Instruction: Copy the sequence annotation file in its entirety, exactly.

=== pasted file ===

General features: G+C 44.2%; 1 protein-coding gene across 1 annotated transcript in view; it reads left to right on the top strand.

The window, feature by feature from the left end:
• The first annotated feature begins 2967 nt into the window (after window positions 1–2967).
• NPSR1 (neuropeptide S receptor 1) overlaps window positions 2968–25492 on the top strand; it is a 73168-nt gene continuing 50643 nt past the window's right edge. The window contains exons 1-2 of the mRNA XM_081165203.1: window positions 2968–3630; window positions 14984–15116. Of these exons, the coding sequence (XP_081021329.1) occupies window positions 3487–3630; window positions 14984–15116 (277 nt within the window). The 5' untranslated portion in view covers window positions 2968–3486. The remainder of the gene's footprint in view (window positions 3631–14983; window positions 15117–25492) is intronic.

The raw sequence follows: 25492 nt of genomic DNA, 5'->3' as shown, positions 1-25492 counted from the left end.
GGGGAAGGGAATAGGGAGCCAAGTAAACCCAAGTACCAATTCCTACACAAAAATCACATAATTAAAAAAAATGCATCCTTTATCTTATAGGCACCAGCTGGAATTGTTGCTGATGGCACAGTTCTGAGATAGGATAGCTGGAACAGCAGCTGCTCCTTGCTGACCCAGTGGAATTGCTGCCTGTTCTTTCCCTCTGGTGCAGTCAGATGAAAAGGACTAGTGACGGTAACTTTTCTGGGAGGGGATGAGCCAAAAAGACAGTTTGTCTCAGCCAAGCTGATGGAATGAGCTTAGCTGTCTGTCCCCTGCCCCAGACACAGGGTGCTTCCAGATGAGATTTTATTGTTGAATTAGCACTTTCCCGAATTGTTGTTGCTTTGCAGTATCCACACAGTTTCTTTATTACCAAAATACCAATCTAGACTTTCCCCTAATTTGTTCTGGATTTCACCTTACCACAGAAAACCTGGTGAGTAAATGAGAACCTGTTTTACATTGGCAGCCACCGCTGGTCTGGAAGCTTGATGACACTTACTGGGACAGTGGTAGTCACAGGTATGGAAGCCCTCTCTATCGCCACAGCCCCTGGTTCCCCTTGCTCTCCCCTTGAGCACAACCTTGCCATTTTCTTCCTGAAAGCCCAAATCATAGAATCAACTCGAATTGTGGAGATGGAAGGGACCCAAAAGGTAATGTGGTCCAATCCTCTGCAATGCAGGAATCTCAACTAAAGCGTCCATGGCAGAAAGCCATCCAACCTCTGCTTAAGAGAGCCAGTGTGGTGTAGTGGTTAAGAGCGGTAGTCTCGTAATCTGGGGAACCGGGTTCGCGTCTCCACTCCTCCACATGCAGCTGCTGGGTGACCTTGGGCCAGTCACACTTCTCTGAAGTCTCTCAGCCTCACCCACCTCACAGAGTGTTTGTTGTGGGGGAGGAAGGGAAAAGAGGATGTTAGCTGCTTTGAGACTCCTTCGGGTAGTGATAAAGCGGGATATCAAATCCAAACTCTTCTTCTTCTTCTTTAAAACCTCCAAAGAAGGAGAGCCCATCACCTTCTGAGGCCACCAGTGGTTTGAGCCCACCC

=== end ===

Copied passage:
General features: G+C 44.2%; 1 protein-coding gene across 1 annotated transcript in view; it reads left to right on the top strand.

The window, feature by feature from the left end:
• The first annotated feature begins 2967 nt into the window (after window positions 1–2967).
• NPSR1 (neuropeptide S receptor 1) overlaps window positions 2968–25492 on the top strand; it is a 73168-nt gene continuing 50643 nt past the window's right edge. The window contains exons 1-2 of the mRNA XM_081165203.1: window positions 2968–3630; window positions 14984–15116. Of these exons, the coding sequence (XP_081021329.1) occupies window positions 3487–3630; window positions 14984–15116 (277 nt within the window). The 5' untranslated portion in view covers window positions 2968–3486. The remainder of the gene's footprint in view (window positions 3631–14983; window positions 15117–25492) is intronic.

The raw sequence follows: 25492 nt of genomic DNA, 5'->3' as shown, positions 1-25492 counted from the left end.
GGGGAAGGGAATAGGGAGCCAAGTAAACCCAAGTACCAATTCCTACACAAAAATCACATAATTAAAAAAAATGCATCCTTTATCTTATAGGCACCAGCTGGAATTGTTGCTGATGGCACAGTTCTGAGATAGGATAGCTGGAACAGCAGCTGCTCCTTGCTGACCCAGTGGAATTGCTGCCTGTTCTTTCCCTCTGGTGCAGTCAGATGAAAAGGACTAGTGACGGTAACTTTTCTGGGAGGGGATGAGCCAAAAAGACAGTTTGTCTCAGCCAAGCTGATGGAATGAGCTTAGCTGTCTGTCCCCTGCCCCAGACACAGGGTGCTTCCAGATGAGATTTTATTGTTGAATTAGCACTTTCCCGAATTGTTGTTGCTTTGCAGTATCCACACAGTTTCTTTATTACCAAAATACCAATCTAGACTTTCCCCTAATTTGTTCTGGATTTCACCTTACCACAGAAAACCTGGTGAGTAAATGAGAACCTGTTTTACATTGGCAGCCACCGCTGGTCTGGAAGCTTGATGACACTTACTGGGACAGTGGTAGTCACAGGTATGGAAGCCCTCTCTATCGCCACAGCCCCTGGTTCCCCTTGCTCTCCCCTTGAGCACAACCTTGCCATTTTCTTCCTGAAAGCCCAAATCATAGAATCAACTCGAATTGTGGAGATGGAAGGGACCCAAAAGGTAATGTGGTCCAATCCTCTGCAATGCAGGAATCTCAACTAAAGCGTCCATGGCAGAAAGCCATCCAACCTCTGCTTAAGAGAGCCAGTGTGGTGTAGTGGTTAAGAGCGGTAGTCTCGTAATCTGGGGAACCGGGTTCGCGTCTCCACTCCTCCACATGCAGCTGCTGGGTGACCTTGGGCCAGTCACACTTCTCTGAAGTCTCTCAGCCTCACCCACCTCACAGAGTGTTTGTTGTGGGGGAGGAAGGGAAAAGAGGATGTTAGCTGCTTTGAGACTCCTTCGGGTAGTGATAAAGCGGGATATCAAATCCAAACTCTTCTTCTTCTTCTTTAAAACCTCCAAAGAAGGAGAGCCCATCACCTTCTGAGGCCACCAGTGGTTTGAGCCCACCC